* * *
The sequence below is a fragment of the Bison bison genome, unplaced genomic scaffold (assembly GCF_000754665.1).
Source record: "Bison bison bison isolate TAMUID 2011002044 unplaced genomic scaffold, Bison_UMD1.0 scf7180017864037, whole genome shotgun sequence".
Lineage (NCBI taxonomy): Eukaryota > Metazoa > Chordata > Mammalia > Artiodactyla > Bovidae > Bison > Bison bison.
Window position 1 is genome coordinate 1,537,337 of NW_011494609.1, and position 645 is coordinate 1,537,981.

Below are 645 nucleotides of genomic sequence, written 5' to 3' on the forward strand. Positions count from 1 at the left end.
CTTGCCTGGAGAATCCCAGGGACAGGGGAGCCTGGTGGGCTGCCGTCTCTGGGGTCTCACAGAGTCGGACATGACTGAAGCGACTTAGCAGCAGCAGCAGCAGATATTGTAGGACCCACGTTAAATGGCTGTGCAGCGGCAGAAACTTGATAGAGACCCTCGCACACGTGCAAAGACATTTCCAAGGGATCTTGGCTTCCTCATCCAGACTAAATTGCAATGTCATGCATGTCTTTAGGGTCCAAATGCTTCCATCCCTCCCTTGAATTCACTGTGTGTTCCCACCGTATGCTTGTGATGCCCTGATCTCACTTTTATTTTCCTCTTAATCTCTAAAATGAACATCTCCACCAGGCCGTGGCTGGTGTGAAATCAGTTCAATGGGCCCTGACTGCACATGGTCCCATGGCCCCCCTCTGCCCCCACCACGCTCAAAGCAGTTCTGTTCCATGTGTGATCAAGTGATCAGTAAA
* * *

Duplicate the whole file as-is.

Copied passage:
The sequence below is a fragment of the Bison bison genome, unplaced genomic scaffold (assembly GCF_000754665.1).
Source record: "Bison bison bison isolate TAMUID 2011002044 unplaced genomic scaffold, Bison_UMD1.0 scf7180017864037, whole genome shotgun sequence".
Lineage (NCBI taxonomy): Eukaryota > Metazoa > Chordata > Mammalia > Artiodactyla > Bovidae > Bison > Bison bison.
Window position 1 is genome coordinate 1,537,337 of NW_011494609.1, and position 645 is coordinate 1,537,981.

Below are 645 nucleotides of genomic sequence, written 5' to 3' on the forward strand. Positions count from 1 at the left end.
CTTGCCTGGAGAATCCCAGGGACAGGGGAGCCTGGTGGGCTGCCGTCTCTGGGGTCTCACAGAGTCGGACATGACTGAAGCGACTTAGCAGCAGCAGCAGCAGATATTGTAGGACCCACGTTAAATGGCTGTGCAGCGGCAGAAACTTGATAGAGACCCTCGCACACGTGCAAAGACATTTCCAAGGGATCTTGGCTTCCTCATCCAGACTAAATTGCAATGTCATGCATGTCTTTAGGGTCCAAATGCTTCCATCCCTCCCTTGAATTCACTGTGTGTTCCCACCGTATGCTTGTGATGCCCTGATCTCACTTTTATTTTCCTCTTAATCTCTAAAATGAACATCTCCACCAGGCCGTGGCTGGTGTGAAATCAGTTCAATGGGCCCTGACTGCACATGGTCCCATGGCCCCCCTCTGCCCCCACCACGCTCAAAGCAGTTCTGTTCCATGTGTGATCAAGTGATCAGTAAA